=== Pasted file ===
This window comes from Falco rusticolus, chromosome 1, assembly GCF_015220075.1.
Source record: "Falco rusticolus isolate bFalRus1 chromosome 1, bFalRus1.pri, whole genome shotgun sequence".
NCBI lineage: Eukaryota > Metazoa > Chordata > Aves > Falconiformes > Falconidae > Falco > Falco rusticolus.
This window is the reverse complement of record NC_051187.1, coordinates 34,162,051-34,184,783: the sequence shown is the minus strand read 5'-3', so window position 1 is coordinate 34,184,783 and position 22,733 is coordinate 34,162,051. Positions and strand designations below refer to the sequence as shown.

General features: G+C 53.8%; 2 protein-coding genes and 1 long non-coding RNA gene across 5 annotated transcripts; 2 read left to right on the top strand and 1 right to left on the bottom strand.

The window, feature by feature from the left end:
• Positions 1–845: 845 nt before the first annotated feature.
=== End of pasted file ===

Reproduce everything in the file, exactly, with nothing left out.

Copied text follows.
This window comes from Falco rusticolus, chromosome 1, assembly GCF_015220075.1.
Source record: "Falco rusticolus isolate bFalRus1 chromosome 1, bFalRus1.pri, whole genome shotgun sequence".
NCBI lineage: Eukaryota > Metazoa > Chordata > Aves > Falconiformes > Falconidae > Falco > Falco rusticolus.
This window is the reverse complement of record NC_051187.1, coordinates 34,162,051-34,184,783: the sequence shown is the minus strand read 5'-3', so window position 1 is coordinate 34,184,783 and position 22,733 is coordinate 34,162,051. Positions and strand designations below refer to the sequence as shown.

General features: G+C 53.8%; 2 protein-coding genes and 1 long non-coding RNA gene across 5 annotated transcripts; 2 read left to right on the top strand and 1 right to left on the bottom strand.

The window, feature by feature from the left end:
• Positions 1–845: 845 nt before the first annotated feature.